Tanzania: Judiciary Coping With 4th Industrial Revolution

THE Judiciary is keeping pace with the Fourth Industrial Revolution and country's strategy to attain middle income status, ensuring quality service and fair justice delivery to all.

In achieving that, the Judiciary is taking its officers to different induction programmes as well as ensuring that use of information technology is no longer voluntary but compulsory, as part of the Judiciary is on full swing as far as science and technology is concerned.

The highest officers of the Judiciary spelt unequivocally yesterday at Arusha that all officers of the Judiciary from RM's Courts to the Court of Appeal should be ready for the tasks, with judges in-charge of respective zones directed to oversee implementation of the same.

The Chief Justice (CJ) Professor Ibrahim Juma; Principle Judge, Dr Eliezer Feleshi and the Judiciary Chief Administrator, Mr Mathias Kabundunguru said here that Judiciary must play its pertinent role in development process of the country and fulfill positive expectations of the stakeholders in line with the laws of the land.

CJ Juma, when officiating a five-day induction programme for judges in-charge of High Court zones in the country and other senior officials of the Judiciary, said good leaders must change at the pace the world is changing, especially now in science and technology, lest it be disrupted or swept away.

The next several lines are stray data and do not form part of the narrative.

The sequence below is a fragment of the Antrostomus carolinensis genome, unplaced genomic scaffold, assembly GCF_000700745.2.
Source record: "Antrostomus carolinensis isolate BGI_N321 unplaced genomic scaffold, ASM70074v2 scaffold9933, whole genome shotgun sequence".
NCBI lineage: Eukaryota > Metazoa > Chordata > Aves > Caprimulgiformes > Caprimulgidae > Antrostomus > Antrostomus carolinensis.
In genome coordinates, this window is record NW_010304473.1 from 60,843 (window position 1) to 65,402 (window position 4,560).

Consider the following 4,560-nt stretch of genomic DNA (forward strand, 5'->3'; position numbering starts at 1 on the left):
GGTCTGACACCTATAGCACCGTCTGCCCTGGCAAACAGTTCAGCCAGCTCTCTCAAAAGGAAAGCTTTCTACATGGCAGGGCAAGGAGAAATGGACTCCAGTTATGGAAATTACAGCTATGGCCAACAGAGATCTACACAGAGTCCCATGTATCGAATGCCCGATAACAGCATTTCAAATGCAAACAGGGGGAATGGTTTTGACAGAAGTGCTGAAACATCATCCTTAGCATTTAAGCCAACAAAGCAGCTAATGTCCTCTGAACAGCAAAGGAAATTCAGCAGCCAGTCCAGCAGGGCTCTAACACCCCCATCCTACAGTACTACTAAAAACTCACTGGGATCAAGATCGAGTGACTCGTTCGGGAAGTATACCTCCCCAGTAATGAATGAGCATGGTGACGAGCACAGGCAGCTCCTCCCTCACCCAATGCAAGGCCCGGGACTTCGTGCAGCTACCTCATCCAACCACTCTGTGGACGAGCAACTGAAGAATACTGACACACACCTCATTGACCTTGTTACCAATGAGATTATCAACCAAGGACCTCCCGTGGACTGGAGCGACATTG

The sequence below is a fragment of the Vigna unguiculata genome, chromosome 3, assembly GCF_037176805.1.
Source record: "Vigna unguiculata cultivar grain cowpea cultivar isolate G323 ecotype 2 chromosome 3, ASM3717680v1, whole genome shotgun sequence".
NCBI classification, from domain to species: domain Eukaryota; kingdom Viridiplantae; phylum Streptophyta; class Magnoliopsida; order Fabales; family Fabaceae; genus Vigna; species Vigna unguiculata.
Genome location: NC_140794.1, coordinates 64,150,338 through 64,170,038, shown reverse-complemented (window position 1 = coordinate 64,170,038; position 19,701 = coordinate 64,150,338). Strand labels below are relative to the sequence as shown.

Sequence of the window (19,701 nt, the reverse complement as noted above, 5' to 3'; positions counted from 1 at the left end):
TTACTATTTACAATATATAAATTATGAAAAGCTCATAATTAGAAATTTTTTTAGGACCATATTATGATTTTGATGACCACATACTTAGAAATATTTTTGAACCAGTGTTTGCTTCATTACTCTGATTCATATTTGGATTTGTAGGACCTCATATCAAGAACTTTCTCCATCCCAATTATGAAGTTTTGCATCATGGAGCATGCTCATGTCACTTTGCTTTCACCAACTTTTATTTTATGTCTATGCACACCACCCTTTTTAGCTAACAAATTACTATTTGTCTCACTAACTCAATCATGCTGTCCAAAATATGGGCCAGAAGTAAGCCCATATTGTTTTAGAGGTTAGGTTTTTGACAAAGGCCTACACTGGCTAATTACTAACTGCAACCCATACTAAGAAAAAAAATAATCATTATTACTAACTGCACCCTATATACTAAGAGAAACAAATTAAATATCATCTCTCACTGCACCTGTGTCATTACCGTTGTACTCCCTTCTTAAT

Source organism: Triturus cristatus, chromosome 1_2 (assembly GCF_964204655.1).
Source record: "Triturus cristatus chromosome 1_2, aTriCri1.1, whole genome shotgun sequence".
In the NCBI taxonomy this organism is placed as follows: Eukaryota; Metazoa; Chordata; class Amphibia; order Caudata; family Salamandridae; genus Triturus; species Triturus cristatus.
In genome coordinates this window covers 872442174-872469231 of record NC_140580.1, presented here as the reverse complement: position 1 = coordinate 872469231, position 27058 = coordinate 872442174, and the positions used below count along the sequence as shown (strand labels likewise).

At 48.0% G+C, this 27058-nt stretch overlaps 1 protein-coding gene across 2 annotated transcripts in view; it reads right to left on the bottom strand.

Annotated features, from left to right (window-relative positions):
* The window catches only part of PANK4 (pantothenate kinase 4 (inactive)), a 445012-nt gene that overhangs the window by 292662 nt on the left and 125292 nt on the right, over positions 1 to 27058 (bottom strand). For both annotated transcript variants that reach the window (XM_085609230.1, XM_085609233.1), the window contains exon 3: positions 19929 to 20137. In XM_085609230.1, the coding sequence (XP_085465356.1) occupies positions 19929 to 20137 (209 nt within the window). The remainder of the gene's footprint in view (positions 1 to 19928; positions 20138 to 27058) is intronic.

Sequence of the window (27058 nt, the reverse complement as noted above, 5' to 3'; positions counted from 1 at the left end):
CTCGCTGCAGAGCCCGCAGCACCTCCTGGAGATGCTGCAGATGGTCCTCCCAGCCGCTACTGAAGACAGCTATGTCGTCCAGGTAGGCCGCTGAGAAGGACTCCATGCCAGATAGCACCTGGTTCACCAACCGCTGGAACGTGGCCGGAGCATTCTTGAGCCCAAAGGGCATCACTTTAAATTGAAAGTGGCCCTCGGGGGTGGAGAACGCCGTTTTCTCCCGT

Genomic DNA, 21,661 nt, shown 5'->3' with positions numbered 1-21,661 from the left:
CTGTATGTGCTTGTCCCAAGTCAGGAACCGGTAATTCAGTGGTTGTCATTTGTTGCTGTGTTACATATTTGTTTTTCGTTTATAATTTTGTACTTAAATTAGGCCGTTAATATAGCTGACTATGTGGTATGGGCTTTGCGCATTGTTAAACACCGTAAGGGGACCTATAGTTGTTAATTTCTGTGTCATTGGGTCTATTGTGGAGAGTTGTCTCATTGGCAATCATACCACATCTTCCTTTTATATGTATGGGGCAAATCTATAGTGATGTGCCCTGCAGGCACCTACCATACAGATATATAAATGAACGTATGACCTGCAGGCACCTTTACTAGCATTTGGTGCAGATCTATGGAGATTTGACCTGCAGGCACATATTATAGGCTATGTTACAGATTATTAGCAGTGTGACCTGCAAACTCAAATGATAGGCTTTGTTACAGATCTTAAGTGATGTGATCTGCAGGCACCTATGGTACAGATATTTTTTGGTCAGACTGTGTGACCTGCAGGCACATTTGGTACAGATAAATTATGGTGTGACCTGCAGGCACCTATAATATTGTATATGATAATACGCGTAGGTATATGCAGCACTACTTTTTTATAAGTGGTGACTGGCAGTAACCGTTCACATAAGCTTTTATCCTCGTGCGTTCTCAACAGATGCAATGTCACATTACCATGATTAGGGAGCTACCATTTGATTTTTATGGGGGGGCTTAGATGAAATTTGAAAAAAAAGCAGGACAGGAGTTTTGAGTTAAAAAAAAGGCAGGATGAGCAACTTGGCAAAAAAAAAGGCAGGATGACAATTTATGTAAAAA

"Judicial leaders must change at pace as the world changes in technology ... the Fourth Industrial Revolution is here ... we talk of Artificial Intelligence, Robotics and others that bring comprehensive revolution. The Judiciary cannot ignore, it is taking steps to ensure it is beneficial rather than disruptive," said the CJ.

He called upon the judges in-charge of respective zones to ensure their subordinates comply with required standards and on time, exercise their power in fully implementing the Judiciary Statistical Dashboard System (JSDS2). The system is a web application platform for Case Registration and Administration.

Its application is used by the Judiciary to keep and manage both civil and criminal cases records. He called on the judges as well as magistrates should log in their accounts on the system regularly to ensure that correct information is entered and relayed on the same day of case filing.

From January 1 next year, magistrates and zonal judges will not have to file statistics on monthly basis to the Judiciary Headquarter, but the same will be taken from the system from day to day, hence required efficiency.

The CJ said good leaders build strong institutions and not individual names; hence the judges and other senior officials should be engines of Judiciary transformation, inspire others and lead by examples.

JK Feleshi said judges should take the Judiciary to the next level, strategically positioned to offer best services as the country gears towards industrialisation and middle income status.

Mr Kabundunguru said justice was key in development and Judiciary was key in leading role in maintenance of law and order.

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